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LIVE! From Death Row!

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Elizabeth Starr

on 2 December 2015

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Transcript of LIVE! From Death Row!

Analysis - SPJ Code of Ethics
Do we televise the execution at risk of facing criticism for televising gruesome images? Do we not televise the execution at the risk of losing our credibility as a news source?
Debate heats up between newscasters
Channel 7 announces airing decision
Minimizing harm: not televising the execution to protect viewers from potentially gruesome images.
Seeking truth and reporting it: televising the execution so we don’t lose the viewers or the story or our credibility.
- The execution does not need to be broadcast to the general public

- The outcome of the event is already set and known by the public - the process need not be visually presented

- Children could see the execution take place - although televising an execution is not illegal and observing executions in different forms used to be common practice, the general attitude towards executions nowadays has become less accepting of seeing others die as punishment

Final Case Study Project
Tuesday, December 1, 2015
Group 2
Introduction / situation definition
Channel 7 to televise execution?
Response to criticism
Station managers release statement
• Wilbert Lacey killed three Manderville families and dismembered them, then refrigerated them

• Lacey was sentenced to death by electric chair and has been on death row for 10 years

• Robert Eaton, warden at Hapeville State Prison and supporter of the death penalty, invites local media to cover and televise Lacey's execution

• Eaton's conditions: only one pool camera would be allowed and all subjects' faces would be blurred

• Channel 7 and Channel 10 are only news outlets in Manderville

• Channel 10 decides not to televise the execution

• Channel 7 journalists are in conflict as to whether or not they should televise Lacey's execution

- Execution by the electric chair is a gruesome and outdated process of the death penalty
- The material is not television appropriate - seeing a live execution is inhumane and does not fall within the Federal Communications Commission (FCC)
- The material broadcasted would be obscene and would raise be ethically and morally in question by many viewers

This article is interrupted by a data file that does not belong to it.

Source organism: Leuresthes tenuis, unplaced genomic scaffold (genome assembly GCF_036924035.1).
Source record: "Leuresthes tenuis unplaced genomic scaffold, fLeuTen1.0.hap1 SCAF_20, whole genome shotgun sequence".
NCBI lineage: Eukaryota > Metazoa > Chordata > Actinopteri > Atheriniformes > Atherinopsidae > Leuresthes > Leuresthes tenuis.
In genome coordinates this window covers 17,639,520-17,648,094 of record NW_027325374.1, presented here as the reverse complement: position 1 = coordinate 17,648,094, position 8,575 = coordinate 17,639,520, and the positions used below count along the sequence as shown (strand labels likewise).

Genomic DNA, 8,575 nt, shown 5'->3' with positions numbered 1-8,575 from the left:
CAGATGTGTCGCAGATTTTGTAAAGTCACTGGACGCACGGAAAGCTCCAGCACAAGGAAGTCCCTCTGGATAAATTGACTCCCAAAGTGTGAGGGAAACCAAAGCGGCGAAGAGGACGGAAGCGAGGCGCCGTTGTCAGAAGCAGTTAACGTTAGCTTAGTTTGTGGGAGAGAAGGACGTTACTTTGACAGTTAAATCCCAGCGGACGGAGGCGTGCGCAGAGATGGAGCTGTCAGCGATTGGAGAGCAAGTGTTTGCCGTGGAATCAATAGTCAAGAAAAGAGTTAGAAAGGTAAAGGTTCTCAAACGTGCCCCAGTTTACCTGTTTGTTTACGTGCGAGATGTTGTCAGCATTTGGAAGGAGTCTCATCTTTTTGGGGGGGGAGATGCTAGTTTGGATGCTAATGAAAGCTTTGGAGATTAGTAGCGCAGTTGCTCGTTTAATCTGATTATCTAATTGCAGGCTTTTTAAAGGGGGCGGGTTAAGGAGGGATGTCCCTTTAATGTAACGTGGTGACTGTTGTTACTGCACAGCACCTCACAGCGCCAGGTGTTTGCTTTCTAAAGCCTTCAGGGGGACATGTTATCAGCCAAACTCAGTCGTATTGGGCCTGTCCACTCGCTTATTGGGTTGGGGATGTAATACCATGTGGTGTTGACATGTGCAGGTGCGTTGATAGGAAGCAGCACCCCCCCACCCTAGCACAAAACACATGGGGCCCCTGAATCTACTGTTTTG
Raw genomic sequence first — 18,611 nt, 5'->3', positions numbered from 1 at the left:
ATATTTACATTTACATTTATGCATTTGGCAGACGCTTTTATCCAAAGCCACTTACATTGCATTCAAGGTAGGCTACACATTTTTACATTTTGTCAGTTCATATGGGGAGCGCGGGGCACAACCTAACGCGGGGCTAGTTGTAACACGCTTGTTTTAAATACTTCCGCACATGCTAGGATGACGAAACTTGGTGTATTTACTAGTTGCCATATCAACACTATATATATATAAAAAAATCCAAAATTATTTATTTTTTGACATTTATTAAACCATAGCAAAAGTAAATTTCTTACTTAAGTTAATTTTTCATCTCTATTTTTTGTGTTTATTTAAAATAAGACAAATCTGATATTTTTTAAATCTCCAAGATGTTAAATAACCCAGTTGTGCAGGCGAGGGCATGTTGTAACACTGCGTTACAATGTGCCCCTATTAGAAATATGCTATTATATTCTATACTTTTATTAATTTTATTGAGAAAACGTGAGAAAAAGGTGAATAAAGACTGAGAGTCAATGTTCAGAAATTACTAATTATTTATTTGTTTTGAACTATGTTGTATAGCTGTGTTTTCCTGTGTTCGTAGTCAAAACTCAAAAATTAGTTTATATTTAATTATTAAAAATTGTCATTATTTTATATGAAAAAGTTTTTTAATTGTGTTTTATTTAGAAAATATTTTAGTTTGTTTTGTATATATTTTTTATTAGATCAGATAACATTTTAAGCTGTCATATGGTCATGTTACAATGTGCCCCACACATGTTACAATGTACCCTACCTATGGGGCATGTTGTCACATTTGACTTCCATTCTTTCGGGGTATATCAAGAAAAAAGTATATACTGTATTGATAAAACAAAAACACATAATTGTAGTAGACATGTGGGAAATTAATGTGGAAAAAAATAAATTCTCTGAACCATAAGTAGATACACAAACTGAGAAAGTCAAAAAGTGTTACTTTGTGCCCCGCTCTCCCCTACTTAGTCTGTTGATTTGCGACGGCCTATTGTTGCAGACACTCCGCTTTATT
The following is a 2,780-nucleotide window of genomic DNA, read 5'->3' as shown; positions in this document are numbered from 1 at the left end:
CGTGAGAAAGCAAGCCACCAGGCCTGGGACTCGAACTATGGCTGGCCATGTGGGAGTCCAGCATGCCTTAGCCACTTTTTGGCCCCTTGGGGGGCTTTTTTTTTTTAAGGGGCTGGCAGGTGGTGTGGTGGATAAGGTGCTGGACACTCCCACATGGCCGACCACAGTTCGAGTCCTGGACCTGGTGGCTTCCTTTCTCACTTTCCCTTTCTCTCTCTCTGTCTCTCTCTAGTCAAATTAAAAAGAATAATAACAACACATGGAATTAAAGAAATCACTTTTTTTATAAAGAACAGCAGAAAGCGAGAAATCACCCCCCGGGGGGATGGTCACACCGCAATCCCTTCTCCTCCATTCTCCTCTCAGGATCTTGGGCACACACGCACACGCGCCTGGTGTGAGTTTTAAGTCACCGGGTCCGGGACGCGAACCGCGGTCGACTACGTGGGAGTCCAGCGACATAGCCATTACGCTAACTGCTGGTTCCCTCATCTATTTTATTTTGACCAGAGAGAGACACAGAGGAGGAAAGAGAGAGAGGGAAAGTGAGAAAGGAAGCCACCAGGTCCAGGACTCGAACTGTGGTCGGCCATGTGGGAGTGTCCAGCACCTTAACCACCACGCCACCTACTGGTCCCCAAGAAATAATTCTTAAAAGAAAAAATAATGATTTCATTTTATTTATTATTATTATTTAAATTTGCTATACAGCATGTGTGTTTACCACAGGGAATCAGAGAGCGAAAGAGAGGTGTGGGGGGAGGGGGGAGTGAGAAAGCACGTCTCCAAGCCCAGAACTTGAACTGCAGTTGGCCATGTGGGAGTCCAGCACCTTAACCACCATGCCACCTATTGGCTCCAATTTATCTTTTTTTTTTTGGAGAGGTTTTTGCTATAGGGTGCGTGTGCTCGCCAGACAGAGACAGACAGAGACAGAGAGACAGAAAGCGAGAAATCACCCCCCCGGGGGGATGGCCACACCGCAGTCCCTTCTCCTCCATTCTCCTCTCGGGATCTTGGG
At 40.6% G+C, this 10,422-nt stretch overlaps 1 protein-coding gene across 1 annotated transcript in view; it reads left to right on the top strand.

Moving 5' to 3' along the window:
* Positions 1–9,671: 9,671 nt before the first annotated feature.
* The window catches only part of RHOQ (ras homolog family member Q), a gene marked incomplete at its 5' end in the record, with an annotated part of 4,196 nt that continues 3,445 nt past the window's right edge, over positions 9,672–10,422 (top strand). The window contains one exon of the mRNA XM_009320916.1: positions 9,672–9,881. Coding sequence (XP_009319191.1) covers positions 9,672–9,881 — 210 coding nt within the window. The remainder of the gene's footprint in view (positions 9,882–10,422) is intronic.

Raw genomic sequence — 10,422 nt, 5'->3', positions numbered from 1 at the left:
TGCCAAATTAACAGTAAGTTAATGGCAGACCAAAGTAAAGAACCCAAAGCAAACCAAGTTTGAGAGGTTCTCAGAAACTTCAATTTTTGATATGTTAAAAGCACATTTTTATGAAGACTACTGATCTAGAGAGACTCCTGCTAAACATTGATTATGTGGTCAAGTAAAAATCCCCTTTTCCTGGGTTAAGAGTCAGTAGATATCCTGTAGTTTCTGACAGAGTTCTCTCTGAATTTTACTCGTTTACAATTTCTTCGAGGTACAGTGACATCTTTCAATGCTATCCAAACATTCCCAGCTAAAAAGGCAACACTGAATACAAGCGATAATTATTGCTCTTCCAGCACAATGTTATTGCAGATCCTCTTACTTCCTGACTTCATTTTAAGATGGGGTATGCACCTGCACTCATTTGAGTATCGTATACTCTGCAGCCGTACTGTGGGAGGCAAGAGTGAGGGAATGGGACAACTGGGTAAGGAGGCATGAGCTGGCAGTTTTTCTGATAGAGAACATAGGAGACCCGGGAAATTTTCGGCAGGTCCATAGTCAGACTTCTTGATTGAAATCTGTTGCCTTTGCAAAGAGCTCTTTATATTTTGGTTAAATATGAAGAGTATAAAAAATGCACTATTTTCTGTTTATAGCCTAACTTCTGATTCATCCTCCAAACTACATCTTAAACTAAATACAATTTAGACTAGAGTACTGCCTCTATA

- No other execution has been broadcasted
- Although Lacey has been convicted of murder, his execution is not held as public knowledge as far as the actual process is concerned
Seeing a person killed has an everlasting effect on a person’s mind and this does not reflect the wishes and values of Channel 7 News

LIVE! From Death Row!
Children's innocence at stake?
Analysis continued
• Stakeholders:
- Lacey, his family and friends
- Murder victims’ families and friends
- Eaton
- Channels 7 and 10
- Viewers of Channels 7 and 10
- Sensitive sections of the public such as children
- Both death penalty advocates and protesters

• External factors:
- There is no Station 7 policy concerning executions
- Executions have never been televised in Manderville before
- No legal constraints, as executions require witnesses in the first place
- Graphic content warnings would be aired before the footage.
- Most people in Manderville support the death penalty
- Small group of Manderville protests death penalty
- Channel 10, the main competitor of Channel 7, did not opt to televise the execution

• Competing principles
- The duty of a news outlet to fully cover the news
- The duty to report in a decent, humane manner
- The desire of some people to witness the execution
- The station's duty to protect members of the public who might be disturbed by the footage, like young children and Wilbert Lacey’s family and friends

No word from 7, execution tomorrow
Full transcript